Ok I will be the first to admit it, I have been very bad.....as it has been roughly a year since I have written any x86 code in assembly (not including specific patches for work related issues) -- all of my assembler code development has been for the H8 processor (although I still spend a huge amount of time debugging in x86 with both SoftIce and WinDbg).

With that off my chest, let me start the flaming by first saying that for my Win32Asm comeback I am switching assemblers from the Masmxxx world to NasmX and then follow that up with the very noobie question of:  What would be the recommended reading form someone, with too many years of x86 development / rev-eng  (on too many different processor to name) under their belt to count, to read through in-order-to make a complete transition to NasmX without all of the head scratching and hair pulling (I don't have much left to yank out) -- What I would give for the good old days of CP/M on the Commodor 64 when all  one needed was one book on Assembly and a application to enter the opcodes with (and of course the assembler was made available by the C64 magazine in the form of Hex opcodes itself) <or for that matter the Z80 processor of the Timex Sinclare>.

Thanks

Posted on 2009-03-02 00:34:31 by madprgmr
I would imagine anyone who has used MASM/MASM32 can easily adapt to NASM/NASMX.

Recommended reading: The NASM Manual, with emphasis on Chapters 3 & 4.

Combine the above with a few NASMX demos, sampling the use of invoke and the like, and I think you will be comfortable with the rest being up to your knowledge of x86 and the Win32 API.

As for the rest of your post, yeah, NASMX needs tutorials, or at least some useful documentation. It also needs more demos across the various x86 platforms as well as some general enhancements/refinements.

When will this be done? Well, I have been thinking about that a lot, lately. In these days of faster time-to-market pressures, V/HLL languages that turn you into a robot rather than a problem solver, and other ill-conceived methods that essentially turn your life into a complex and meaningless set of statistics... I rather miss the simple pleasure of working on stuff like NASMX. Yes, I realize the irony in that statement, but at least I would get to work on something meaningful :P

With that being said, I am going to take a hard look at my schedule, priorities, etc... and start to shed-off the less-important things that are not really providing a better overall return-on-investment. I don't plan on making any preemptive announcements, but I am going to revisit the various requests/suggestions/sample submitted over the last couple of years and come up with a plan to move NASMX forward.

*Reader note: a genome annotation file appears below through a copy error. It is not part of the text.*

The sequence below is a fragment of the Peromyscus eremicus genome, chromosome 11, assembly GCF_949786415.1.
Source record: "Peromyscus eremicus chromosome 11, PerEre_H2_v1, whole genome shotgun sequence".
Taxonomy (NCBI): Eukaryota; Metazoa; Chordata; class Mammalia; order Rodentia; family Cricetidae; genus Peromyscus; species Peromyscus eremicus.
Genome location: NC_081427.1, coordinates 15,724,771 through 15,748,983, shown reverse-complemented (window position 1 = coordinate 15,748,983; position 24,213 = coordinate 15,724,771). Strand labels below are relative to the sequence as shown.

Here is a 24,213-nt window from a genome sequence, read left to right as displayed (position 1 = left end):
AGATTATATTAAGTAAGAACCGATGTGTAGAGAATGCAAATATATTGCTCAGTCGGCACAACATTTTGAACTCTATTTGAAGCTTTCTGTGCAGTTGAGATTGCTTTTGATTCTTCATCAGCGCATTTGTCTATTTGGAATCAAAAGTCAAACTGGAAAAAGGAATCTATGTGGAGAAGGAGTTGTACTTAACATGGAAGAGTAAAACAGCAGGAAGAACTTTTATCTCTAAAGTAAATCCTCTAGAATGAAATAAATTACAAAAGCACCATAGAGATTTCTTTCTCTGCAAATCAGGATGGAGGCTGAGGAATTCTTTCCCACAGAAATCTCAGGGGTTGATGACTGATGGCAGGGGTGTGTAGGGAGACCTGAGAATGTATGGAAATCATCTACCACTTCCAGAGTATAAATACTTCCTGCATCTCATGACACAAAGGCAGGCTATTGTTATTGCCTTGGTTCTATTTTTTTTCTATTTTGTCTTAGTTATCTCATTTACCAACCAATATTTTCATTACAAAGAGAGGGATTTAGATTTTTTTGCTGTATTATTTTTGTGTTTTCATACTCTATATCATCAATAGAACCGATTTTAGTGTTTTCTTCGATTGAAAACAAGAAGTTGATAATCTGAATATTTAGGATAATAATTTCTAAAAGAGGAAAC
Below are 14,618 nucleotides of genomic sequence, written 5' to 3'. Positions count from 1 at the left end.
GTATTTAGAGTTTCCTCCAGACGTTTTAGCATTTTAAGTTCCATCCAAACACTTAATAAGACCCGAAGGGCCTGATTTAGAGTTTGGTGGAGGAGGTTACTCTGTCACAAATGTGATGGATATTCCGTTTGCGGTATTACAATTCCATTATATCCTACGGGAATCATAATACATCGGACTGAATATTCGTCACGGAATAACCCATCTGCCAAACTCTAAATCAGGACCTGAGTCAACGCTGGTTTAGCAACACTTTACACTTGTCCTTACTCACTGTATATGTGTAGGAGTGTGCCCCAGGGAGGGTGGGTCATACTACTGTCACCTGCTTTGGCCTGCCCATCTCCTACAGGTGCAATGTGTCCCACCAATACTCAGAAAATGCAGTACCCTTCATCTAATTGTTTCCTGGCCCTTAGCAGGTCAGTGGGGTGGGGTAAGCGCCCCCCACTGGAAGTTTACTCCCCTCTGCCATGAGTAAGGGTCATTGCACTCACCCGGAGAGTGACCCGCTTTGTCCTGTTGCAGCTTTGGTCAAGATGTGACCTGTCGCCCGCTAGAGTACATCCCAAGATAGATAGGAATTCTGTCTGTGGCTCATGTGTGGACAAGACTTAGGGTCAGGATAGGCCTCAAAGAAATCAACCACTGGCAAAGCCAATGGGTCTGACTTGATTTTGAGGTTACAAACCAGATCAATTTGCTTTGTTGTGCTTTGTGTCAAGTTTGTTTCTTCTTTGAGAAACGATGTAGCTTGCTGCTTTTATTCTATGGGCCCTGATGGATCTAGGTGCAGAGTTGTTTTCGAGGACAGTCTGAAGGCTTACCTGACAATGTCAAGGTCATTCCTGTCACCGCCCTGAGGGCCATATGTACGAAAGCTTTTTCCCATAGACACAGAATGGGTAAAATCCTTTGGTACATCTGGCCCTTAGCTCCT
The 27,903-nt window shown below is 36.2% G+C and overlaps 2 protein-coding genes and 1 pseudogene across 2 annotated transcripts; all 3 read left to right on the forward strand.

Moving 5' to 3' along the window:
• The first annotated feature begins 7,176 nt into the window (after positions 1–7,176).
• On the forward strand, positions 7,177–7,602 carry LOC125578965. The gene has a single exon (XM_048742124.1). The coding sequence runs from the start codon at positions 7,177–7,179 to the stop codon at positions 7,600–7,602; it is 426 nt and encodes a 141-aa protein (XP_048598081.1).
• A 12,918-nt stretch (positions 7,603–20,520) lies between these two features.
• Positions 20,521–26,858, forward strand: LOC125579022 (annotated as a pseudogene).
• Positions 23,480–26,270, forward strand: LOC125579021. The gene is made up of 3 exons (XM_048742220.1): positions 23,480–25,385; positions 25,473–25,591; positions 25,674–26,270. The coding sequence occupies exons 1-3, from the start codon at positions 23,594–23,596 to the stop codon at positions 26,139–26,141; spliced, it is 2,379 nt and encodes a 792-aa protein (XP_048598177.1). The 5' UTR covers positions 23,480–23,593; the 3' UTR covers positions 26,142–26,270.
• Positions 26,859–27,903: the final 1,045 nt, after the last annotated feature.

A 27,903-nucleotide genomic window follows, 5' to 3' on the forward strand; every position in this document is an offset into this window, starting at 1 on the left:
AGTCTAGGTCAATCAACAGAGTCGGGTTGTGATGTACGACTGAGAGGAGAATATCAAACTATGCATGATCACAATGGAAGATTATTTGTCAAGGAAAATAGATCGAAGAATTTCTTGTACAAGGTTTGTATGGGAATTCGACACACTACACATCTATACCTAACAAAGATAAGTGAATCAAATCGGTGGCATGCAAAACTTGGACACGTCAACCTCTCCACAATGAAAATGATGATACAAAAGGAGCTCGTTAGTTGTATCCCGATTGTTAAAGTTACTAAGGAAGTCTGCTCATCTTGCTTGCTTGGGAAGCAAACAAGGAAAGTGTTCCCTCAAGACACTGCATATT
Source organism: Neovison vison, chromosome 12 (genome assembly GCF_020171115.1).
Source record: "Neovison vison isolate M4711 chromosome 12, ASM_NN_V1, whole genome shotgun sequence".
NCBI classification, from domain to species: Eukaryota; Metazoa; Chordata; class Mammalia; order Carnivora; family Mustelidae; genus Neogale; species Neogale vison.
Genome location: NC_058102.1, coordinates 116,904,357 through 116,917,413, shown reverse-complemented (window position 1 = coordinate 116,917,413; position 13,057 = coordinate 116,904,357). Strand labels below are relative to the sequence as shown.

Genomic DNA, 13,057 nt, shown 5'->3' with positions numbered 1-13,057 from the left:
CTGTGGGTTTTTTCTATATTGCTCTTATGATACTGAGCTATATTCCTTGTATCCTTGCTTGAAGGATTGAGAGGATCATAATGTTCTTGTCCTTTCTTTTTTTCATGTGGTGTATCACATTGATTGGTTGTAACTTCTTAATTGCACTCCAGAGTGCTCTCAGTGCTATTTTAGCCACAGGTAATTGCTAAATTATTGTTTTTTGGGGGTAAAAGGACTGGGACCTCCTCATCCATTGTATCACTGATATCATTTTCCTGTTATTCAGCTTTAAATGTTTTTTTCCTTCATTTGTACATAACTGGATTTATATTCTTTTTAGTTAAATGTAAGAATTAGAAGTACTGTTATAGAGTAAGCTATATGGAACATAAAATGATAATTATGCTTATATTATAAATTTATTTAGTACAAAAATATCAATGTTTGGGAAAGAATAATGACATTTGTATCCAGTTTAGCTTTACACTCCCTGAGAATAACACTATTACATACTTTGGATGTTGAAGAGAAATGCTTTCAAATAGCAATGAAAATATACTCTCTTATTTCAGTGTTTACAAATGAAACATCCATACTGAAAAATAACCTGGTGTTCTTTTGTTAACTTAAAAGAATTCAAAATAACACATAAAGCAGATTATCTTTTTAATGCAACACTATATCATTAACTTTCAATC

PS: Sorry for taking your thread a bit off-topic ;)
Posted on 2009-03-02 15:24:16 by SpooK

I would imagine anyone who has used MASM/MASM32 can easily adapt to NASM/NASMX.

Recommended reading: The NASM Manual, with emphasis on Chapters 3 & 4.

Combine the above with a few NASMX demos, sampling the use of invoke and the like, and I think you will be comfortable with the rest being up to your knowledge of x86 and the Win32 API.


Thanks for the info and the link!  With all of the different compilers / assemblers / processors / levels that I program for I did not want to spend a great deal of time fighting syntax issues related to the switch from one assembler to another (I do that enough in my daily work).


When will this be done? Well, I have been thinking about that a lot, lately. In these days of faster time-to-market pressures, V/HLL languages that turn you into a robot rather than a problem solver, and other ill-conceived methods that essentially turn your life into a complex and meaningless set of statistics...


I can relate to that 100%  It seems that now a-days both the schools and the work environment are spitting out nothing but robots rather then problem solvers!


I rather miss the simple pleasure of working on stuff like NASMX. Yes, I realize the irony in that statement, but at least I would get to work on something meaningful :P


We are one in the same on that one!


With that being said, I am going to take a hard look at my schedule, priorities, etc... and start to shed-off the less-important things that are not really providing a better overall return-on-investment. I don't plan on making any preemptive announcements, but I am going to revisit the various requests/suggestions/sample submitted over the last couple of years and come up with a plan to move NASMX forward.


Well, if you need it I am sure that I can donate some hours and my skills to you for that.


PS: Sorry for taking your thread a bit off-topic ;)


No problem....I'll just take it out of your weekly paycheck :)

Have a good one.

-- Michael --
Posted on 2009-03-02 16:50:57 by madprgmr
I'm not going to comment since nasm can't do what I want.
It's not anyones fault, its just not what I need right now.
Or in future.
Posted on 2009-03-03 05:07:23 by Homer